Waiting for “Superman” follows 4 children in the broken public school systems of three states in the US. It chronicles the struggles they face with their families in their respective attempts to get better educations and thus access to more opportunities for success later on life. It’s a very well-written and directed film and, despite being made by a decidedly privileged individual, manages to capture the desperation created by such a failed system experienced by the families it follows. I’ll try not to give too many spoilers throughout this post so that you can fully enjoy it when you watch it (which will be soon, because you should watch it)
I didn’t initially think to link Superman to my work this summer, but as I watched it I began to see more and more connections and realized that I could learn a lot from this documentary. Two key things stood out:
1. Poverty and good education are not mutually exclusive
This is the point driven home by Geoffrey Canada, CEO of Harlem Children’s Zone. The film points out that it was once thought that so-called “bad neighbourhoods”–those stricken with poverty and the crime that inevitably follows–create bad schools, but that the new data suggests the opposite is true: bad schools create “bad neighbourhoods” (sidenote: that term is very problematic, but it’s what the film used and conveys a generally-understood concept). To me, this connection seems obvious, because basic education is where the foundations of many other things are built. If you don’t have good education, then you can’t build the foundations of, for example, a healthcare system. Education is a key point in influencing the poverty cycle, and Superman does a good job of bringing the details of that influence to the forefront.
What is good education, though? That’s hard to say, and the film never really arrives at a satisfying answer. Sometimes it seems to say that meeting the accepted grade level of skill is good, while at other points, it explicitly says that covering more material is better. Mr. Canada repeatedly highlights that good teachers are the key to a good education. So, what makes a good teacher? Having had amazing educators throughout my formative educational years (damn, I’m lucky to have only had one bad teacher–Mrs. Hammell in grade eleven math), I have a feeling of what a good educator looks like. However, translating that feeling to measurable metrics is a whole other story and one which I’m sure I’ll have to take a crack at writing over the course of the summer.
In any case, if a good teacher is the key to good education, then poverty ought not to have too heavy an effect on good education. One might conjecture that poverty would reduce the pool of people available as good educators for many reasons. However, it can also be assumed that good teachers still exist in an impoverished area (the film shows examples of this) and are therefore key to improving education in that area. Additionally, if this is true, then building schools in African countries is not so useful, because the physical location where education takes place is not the major factor influencing the effectiveness of the education. Obviously these assumptions are based on the Western case studies provided in the film, so I’m taking them with a grain of salt and viewing them as thinking points, rather than fact.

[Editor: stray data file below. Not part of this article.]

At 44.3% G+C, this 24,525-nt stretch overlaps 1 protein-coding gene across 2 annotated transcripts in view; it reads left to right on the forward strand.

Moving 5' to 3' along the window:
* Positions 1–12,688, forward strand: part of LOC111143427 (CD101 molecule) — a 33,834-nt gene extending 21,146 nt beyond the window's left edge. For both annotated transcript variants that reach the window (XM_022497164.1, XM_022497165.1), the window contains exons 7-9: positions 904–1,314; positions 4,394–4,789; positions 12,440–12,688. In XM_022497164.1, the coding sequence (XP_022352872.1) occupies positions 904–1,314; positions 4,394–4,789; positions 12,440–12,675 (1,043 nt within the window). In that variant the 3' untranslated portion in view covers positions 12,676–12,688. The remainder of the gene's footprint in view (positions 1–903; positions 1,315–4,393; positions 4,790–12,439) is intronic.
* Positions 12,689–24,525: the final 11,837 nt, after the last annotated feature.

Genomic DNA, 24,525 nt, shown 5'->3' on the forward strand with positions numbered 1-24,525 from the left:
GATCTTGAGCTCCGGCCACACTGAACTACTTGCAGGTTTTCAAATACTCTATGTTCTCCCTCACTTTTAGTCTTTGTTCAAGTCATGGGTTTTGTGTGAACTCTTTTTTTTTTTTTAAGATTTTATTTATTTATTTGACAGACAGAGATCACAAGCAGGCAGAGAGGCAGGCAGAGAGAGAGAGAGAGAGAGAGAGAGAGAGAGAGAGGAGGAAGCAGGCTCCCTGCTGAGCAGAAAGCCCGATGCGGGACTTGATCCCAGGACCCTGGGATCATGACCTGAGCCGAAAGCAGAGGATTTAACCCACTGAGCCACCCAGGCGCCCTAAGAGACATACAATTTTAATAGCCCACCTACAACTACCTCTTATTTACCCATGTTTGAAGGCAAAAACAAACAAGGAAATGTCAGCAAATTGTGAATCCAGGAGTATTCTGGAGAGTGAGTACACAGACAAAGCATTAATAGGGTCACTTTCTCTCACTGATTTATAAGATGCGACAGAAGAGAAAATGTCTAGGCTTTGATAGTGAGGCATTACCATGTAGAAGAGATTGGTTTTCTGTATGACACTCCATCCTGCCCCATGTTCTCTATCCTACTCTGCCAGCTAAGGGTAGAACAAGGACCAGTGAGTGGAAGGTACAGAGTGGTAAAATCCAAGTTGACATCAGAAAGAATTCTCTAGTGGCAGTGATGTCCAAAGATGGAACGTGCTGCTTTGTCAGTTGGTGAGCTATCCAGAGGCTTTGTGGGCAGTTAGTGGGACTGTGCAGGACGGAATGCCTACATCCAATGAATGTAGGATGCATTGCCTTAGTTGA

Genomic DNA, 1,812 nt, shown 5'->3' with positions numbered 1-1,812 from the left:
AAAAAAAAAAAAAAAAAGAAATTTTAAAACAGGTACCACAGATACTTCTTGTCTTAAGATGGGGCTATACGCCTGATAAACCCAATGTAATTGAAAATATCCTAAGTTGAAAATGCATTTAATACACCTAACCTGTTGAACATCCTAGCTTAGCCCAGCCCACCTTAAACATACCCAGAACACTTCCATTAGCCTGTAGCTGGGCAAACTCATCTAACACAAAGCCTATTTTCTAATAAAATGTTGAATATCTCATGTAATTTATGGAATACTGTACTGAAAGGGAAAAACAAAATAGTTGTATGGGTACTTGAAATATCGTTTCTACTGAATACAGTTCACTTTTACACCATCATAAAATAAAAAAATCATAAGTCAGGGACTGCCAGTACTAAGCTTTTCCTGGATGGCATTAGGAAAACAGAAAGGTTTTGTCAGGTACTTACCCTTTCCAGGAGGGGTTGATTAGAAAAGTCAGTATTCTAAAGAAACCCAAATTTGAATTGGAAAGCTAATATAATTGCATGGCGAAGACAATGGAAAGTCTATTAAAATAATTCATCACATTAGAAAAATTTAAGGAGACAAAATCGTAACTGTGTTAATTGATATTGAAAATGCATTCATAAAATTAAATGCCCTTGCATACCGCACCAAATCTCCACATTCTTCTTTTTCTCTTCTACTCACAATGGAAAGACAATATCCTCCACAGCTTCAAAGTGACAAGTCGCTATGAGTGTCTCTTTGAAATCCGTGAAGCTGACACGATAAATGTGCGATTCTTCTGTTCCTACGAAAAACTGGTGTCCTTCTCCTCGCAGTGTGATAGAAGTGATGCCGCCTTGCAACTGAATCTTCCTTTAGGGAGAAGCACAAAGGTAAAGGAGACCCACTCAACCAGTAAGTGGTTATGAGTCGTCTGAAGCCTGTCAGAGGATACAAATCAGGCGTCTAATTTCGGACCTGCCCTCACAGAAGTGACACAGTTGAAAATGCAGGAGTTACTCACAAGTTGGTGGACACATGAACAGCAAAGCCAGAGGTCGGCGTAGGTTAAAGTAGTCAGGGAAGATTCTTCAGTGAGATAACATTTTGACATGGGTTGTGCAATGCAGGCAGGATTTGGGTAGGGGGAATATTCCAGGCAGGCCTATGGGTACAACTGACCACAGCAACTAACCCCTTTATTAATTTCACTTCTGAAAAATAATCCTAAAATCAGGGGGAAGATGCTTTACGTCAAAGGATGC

2. Data is important in determining the sources of problems and potential solutions
Data is used extensively throughout Superman and most of it has been hotly contested*. Regardless of the controversy around the data used in the film, isn’t it amazing that the data were complete, analyzed, and accessible? We take for granted how rapidly we can access large amounts of data for decision-making. Literally every day before I get dressed, I check the weather online and decide what I’ll wear based on the forecast. This is a small example of the power of data and the film does a very good job of showing just how useful data can be by using data collected by the US Government to very succinctly describe the issues and complexity of the broken American education system. While the data do not point to one solution, they do give a starting point to the problem.
This brings up a key aspect to the work EWB does in general; it’s one thing to generate a sustainable data system and a whole other for that system to be effective. The data must influence key decision-makers, who must understand what it means. That understanding requires analysis skills, which require education. Whoa: education, again. That’s why EWB provides training to, well, everyone who will benefit. And it’s why part of my job will involve providing training for effective use of data (in a nutshell). Beyond that, it’s why education has a sort of two-pronged relationship with poverty. Good education can not only help people achieve success in socioeconomic systems that currently exist, but it can also lead to the improvement of those situations by individuals educated well in those systems.
In Engineering, this is called positive feedback, and is generally something to be regulated, because it leads to out-of-control systems and rapid depletion of resources. In this case, though, the resources–bright Ghanaian minds–are unlimited, and the system has not benefited from control in the past.
So that’s what I want, folks: a system that’s simply out of control.
*-I think the author of the article I linked missed some key points and came at his analysis from a heavily-biased perspective himself. Watch the film and judge the biases of all involved for yourself.